How can a clinical assessment tool be adapted in the Hispanic/ Latino community for use by family caregivers of individuals with Alzheimer’s?
Adriana Arcia, Ph.D., R.N.
Columbia University Medical Center
New York, NY - United States
According to the 2020 Alzheimer’s Facts and Figures report, studies indicate that Hispanics/Latinos are about one and one-half times more likely to develop dementia as older whites.
One of the tools used by health workers is known as the Functional Assessment Staging Tool (FAST) in order to determine the stage of dementia in an individual. This questionnaire-based tool has been designed for health care professionals. However, Dr. Adriana Arcia believes that it may provide knowledge and understanding for caregivers on what to expect and how to care for their loved ones.
Dr. Arcia proposes to build upon FAST and other tools to be more appropriate and culturally sensitive to those in the Hispanic/Latino communities, including those with limited fluency in English. The team has been developing a mobile application that may support more easy navigation to apply FAST effectively. This app, called the Interactive Functional Assessment Staging Navigator (I-FASTN), uses simple pictograms to illustrate the different stages of dementia in FAST. It also enables caregivers to answer straightforward questions in Spanish or English about their care recipient — often by clicking “yes” or “no”— in order to determine that recipient’s stage of dementia.
To conduct their study, Dr. Arcia and her team will have five professional caregiving experts and 20 Hispanic/Latino caregivers (10 English-speakers and 10 Spanish-speakers) assess their app’s usability. They will then use feedback from these two groups to enhance their app.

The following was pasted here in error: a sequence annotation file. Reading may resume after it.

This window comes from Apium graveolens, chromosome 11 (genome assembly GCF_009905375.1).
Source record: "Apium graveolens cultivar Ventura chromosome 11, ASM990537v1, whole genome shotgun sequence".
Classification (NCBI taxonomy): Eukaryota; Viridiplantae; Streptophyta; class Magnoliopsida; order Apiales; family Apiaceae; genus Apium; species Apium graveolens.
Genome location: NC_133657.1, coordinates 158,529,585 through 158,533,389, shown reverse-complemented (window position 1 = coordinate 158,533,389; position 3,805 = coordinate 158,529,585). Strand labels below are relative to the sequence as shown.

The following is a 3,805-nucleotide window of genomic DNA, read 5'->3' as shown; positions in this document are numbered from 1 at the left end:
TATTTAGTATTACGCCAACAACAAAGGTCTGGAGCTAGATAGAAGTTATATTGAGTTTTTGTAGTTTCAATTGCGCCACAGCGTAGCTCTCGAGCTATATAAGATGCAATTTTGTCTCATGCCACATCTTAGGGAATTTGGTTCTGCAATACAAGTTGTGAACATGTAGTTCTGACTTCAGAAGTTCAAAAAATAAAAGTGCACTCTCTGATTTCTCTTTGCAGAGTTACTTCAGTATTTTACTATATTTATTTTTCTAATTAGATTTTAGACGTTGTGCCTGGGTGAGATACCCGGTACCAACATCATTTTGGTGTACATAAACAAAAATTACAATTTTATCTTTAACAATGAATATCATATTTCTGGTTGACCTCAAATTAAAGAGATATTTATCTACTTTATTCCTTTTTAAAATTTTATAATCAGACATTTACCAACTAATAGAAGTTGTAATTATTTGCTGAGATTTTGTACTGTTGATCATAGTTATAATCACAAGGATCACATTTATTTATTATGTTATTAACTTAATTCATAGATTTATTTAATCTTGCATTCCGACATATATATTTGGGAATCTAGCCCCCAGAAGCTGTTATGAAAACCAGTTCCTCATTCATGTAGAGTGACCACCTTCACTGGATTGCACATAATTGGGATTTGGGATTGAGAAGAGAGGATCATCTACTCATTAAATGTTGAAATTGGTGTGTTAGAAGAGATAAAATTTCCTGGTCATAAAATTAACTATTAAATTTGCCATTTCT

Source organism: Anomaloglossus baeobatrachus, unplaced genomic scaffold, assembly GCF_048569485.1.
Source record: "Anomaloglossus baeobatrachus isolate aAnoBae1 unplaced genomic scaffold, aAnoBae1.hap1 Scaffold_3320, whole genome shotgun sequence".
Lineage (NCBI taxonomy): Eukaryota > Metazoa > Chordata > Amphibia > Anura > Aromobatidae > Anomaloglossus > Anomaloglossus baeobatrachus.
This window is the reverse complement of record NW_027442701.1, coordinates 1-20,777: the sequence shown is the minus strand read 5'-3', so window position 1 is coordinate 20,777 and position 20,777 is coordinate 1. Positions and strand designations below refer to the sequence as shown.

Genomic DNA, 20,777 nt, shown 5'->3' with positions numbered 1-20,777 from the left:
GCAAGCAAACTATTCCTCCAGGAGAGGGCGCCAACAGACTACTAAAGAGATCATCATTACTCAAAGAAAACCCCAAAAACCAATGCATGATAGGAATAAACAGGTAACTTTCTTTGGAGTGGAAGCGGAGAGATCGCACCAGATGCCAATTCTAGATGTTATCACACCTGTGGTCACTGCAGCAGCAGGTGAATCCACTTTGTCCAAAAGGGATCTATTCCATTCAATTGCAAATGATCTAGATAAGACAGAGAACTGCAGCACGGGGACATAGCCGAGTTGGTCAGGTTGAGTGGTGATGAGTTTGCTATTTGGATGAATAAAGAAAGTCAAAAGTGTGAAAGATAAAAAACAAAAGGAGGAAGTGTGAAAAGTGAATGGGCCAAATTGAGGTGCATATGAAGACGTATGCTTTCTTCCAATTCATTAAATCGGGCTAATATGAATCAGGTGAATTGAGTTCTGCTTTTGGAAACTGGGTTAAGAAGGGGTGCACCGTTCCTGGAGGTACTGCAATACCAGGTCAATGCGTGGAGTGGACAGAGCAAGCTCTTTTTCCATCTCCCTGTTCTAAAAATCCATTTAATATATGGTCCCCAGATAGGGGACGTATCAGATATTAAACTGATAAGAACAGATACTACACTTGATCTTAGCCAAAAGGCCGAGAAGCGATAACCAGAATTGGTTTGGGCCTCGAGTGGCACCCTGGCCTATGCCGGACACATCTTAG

Once the app has been further modified and refined based on the focused input, Dr. Arcia and the research team will test it on a larger participant pool (90 Hispanic/Latino participants with dementia and their caregivers), half of whom are English-speaking and half of whom are Spanish-speaking individuals. In the first part of this experiment, a health care professional (for example, a registered nurse) will use FAST to help determine each care recipient’s stage of dementia. Then, using the new app, the family caregivers will assess the stage of dementia for the family member that they are caring. Dr. Arcia and colleagues will then compare the results obtained by the healthcare professional and the family caregivers. This information will be used to evaluate if the results are similar and to test the validity of the app.
If successful, Dr. Arcia’s app could provide groundwork of tools that could support the caregiver in the Hispanic/Latino community to provide knowledge and help with decision-making for care and resources. Further, this tool may be scaled to other communities as well.
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